Remember the photo of a little girl running naked down the street, covered in napalm? Amazingly, she survived the horrors of the Vietnam War -- and grew up to become a world-renowned activist for peace and forgiveness.
It’s one of the most iconic images of the 20th century: A young Vietnamese girl running from her village, naked, her clothes burned away in a napalm attack. Her mouth is wide, her face filled with terror and anguish.
This photo, Vietnam Napalm, by Nick Ut, was taken in 1972, just after American troops accidentally dropped a load of napalm from the sky, demolishing the Vietnamese town of Trang Bang. The stark, disturbing image was awarded the Pulitzer Prize for addressing the realities of the war in Vietnam, and served as a wake-up call to millions of Americans who had not realized the damage that was being done to innocent civilians like that scared, naked child, running down the street on fire.
For millions of people who saw that image, the young girl in the photo would forever remain nameless – no more than a symbolic innocent, ruined by the atrocities of war. Most people wouldn’t know whether she survived, or if she passed away moments after the click of the shutter. Her future, if she had one at all, was bound to be grim.
The reality of the situation may come as a surprise: The young, terrified girl in that photo, Phan Thi Kim Phuc, is now a 45-year old woman. She is a wife and a mother, and is now a Canadian citizen. Most surprising of all, though, is the fact that she has devoted her life to becoming an ambassador for peace, and has established a nonprofit organization called KIM Foundation International, which is dedicated to helping children who’ve been traumatized by war to heal, providing both medical and social services to support their recovery.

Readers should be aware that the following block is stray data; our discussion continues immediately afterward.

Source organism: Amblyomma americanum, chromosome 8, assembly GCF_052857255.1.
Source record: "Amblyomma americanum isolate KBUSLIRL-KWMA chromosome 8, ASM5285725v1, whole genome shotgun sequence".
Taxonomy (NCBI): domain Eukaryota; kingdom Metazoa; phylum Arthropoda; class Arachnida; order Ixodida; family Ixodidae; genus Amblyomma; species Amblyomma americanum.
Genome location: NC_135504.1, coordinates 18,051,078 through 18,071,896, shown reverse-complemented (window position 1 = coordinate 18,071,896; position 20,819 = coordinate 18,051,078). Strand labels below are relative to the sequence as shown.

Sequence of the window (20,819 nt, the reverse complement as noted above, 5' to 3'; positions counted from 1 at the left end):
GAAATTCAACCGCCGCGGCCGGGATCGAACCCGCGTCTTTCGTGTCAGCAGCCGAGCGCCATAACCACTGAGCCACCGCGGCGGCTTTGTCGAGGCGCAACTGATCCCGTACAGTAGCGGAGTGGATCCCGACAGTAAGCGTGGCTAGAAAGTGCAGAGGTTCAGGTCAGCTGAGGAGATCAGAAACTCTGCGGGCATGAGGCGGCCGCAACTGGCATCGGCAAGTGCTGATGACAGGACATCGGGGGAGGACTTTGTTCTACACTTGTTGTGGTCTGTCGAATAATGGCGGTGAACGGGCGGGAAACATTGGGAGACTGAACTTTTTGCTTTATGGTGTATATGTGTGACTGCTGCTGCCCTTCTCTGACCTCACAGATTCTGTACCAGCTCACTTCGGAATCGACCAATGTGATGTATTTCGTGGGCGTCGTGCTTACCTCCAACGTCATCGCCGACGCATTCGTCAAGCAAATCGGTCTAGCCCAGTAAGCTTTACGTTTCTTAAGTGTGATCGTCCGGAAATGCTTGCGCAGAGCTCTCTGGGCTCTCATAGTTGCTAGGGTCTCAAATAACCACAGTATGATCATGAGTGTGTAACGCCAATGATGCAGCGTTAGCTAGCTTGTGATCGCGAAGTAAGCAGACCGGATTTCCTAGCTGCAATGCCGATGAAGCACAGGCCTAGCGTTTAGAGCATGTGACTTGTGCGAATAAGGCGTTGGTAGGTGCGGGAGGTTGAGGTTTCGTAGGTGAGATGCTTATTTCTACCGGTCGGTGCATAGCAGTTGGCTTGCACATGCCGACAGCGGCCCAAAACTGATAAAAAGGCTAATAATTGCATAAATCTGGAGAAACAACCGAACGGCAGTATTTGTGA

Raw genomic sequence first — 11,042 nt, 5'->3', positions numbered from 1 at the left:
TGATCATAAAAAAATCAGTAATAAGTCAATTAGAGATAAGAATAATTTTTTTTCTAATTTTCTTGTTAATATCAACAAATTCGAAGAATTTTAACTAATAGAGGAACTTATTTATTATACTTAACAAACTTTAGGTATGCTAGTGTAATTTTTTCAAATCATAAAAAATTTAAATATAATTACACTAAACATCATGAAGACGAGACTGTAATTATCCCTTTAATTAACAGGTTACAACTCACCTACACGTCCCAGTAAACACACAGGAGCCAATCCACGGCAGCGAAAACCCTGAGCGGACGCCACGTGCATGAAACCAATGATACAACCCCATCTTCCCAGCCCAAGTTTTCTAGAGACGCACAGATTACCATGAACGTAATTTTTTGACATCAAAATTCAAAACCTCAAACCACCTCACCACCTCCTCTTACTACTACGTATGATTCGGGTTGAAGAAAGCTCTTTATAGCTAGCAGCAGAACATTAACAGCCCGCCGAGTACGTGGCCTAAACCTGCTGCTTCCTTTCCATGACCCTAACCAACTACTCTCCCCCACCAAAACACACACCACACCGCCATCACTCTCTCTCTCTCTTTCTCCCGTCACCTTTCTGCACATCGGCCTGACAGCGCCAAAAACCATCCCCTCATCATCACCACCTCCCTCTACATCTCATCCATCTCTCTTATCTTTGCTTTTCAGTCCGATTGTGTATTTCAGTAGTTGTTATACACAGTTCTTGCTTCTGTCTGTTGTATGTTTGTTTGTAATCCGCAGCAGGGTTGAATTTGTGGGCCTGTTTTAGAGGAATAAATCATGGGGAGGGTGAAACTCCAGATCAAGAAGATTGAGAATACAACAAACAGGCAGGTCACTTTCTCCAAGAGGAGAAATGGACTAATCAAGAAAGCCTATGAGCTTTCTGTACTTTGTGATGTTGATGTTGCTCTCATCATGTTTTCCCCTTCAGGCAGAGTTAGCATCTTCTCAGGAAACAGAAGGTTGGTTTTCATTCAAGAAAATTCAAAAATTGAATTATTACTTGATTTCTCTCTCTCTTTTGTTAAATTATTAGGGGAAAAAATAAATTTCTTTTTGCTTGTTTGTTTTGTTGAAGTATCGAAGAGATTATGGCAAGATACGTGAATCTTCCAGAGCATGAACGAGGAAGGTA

Despite all the pain she has faced, Kim has forgiven her attackers wholeheartedly. In a 1996 Veteran’s Day address to Vietnam War veterans, Kim said, “Even if I could talk face to face with the pilot who dropped the bombs, I would tell him we cannot change history but we should try to do good things for the present and for the future to promote peace.” Recently, she had the opportunity to meet that pilot face-to-face – and she has since forged a close bond with him.
Though Kim bears scars, both physical and emotional, she has moved past the hatred she once felt, and now believes that her horrific experiences were meant to teach her a powerful lesson.
“I knew that I had been saved that day because I had a higher purpose in life,” she recently told an audience in Deer Lake, Canada. “Having known suffering and agony, I now know the value of reaching out to help others.
“Having known war, I now know the value of peace. Having lived with pain, I know the value of love. Having lost everything, I now know the value of cherishing everything I have that’s important and having known hatred, I now know the value and the power of faith and forgiveness.”
“I learned that forgiveness is far more powerful than any weapon of war,” Kim said. “If the little girl in that picture can do it, then you can do it too.”
Originally published January 31st, 2008